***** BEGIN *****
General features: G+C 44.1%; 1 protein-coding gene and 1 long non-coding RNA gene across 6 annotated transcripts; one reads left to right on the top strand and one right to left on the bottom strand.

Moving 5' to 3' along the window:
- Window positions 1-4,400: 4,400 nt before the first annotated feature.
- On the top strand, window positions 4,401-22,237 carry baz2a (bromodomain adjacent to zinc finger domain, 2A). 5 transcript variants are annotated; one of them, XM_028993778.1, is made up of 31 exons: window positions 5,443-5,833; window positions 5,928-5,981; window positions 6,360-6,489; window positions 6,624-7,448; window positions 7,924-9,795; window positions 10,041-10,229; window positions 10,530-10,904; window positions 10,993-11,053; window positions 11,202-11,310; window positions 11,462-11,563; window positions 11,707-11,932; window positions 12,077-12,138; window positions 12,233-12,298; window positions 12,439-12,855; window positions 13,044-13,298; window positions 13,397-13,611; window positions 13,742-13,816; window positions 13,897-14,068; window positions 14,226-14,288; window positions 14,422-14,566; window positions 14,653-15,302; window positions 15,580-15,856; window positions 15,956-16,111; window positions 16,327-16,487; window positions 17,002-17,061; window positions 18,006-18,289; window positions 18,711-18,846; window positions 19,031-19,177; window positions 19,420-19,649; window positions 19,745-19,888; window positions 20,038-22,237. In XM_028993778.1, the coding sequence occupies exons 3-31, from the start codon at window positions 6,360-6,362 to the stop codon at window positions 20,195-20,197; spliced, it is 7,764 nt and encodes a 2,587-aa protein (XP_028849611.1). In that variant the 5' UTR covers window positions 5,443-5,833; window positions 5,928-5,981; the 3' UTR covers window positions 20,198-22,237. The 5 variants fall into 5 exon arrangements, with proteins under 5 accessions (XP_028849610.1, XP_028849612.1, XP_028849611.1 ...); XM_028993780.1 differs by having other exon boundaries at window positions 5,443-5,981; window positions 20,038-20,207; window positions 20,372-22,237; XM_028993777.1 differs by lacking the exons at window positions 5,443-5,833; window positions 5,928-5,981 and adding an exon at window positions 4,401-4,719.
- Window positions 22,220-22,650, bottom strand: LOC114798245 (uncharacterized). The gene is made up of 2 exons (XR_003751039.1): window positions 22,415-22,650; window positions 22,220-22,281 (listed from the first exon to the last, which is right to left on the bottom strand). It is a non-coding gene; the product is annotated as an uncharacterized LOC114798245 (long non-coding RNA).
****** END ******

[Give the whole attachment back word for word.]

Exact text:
General features: G+C 44.1%; 1 protein-coding gene and 1 long non-coding RNA gene across 6 annotated transcripts; one reads left to right on the top strand and one right to left on the bottom strand.

Moving 5' to 3' along the window:
- Window positions 1-4,400: 4,400 nt before the first annotated feature.
- On the top strand, window positions 4,401-22,237 carry baz2a (bromodomain adjacent to zinc finger domain, 2A). 5 transcript variants are annotated; one of them, XM_028993778.1, is made up of 31 exons: window positions 5,443-5,833; window positions 5,928-5,981; window positions 6,360-6,489; window positions 6,624-7,448; window positions 7,924-9,795; window positions 10,041-10,229; window positions 10,530-10,904; window positions 10,993-11,053; window positions 11,202-11,310; window positions 11,462-11,563; window positions 11,707-11,932; window positions 12,077-12,138; window positions 12,233-12,298; window positions 12,439-12,855; window positions 13,044-13,298; window positions 13,397-13,611; window positions 13,742-13,816; window positions 13,897-14,068; window positions 14,226-14,288; window positions 14,422-14,566; window positions 14,653-15,302; window positions 15,580-15,856; window positions 15,956-16,111; window positions 16,327-16,487; window positions 17,002-17,061; window positions 18,006-18,289; window positions 18,711-18,846; window positions 19,031-19,177; window positions 19,420-19,649; window positions 19,745-19,888; window positions 20,038-22,237. In XM_028993778.1, the coding sequence occupies exons 3-31, from the start codon at window positions 6,360-6,362 to the stop codon at window positions 20,195-20,197; spliced, it is 7,764 nt and encodes a 2,587-aa protein (XP_028849611.1). In that variant the 5' UTR covers window positions 5,443-5,833; window positions 5,928-5,981; the 3' UTR covers window positions 20,198-22,237. The 5 variants fall into 5 exon arrangements, with proteins under 5 accessions (XP_028849610.1, XP_028849612.1, XP_028849611.1 ...); XM_028993780.1 differs by having other exon boundaries at window positions 5,443-5,981; window positions 20,038-20,207; window positions 20,372-22,237; XM_028993777.1 differs by lacking the exons at window positions 5,443-5,833; window positions 5,928-5,981 and adding an exon at window positions 4,401-4,719.
- Window positions 22,220-22,650, bottom strand: LOC114798245 (uncharacterized). The gene is made up of 2 exons (XR_003751039.1): window positions 22,415-22,650; window positions 22,220-22,281 (listed from the first exon to the last, which is right to left on the bottom strand). It is a non-coding gene; the product is annotated as an uncharacterized LOC114798245 (long non-coding RNA).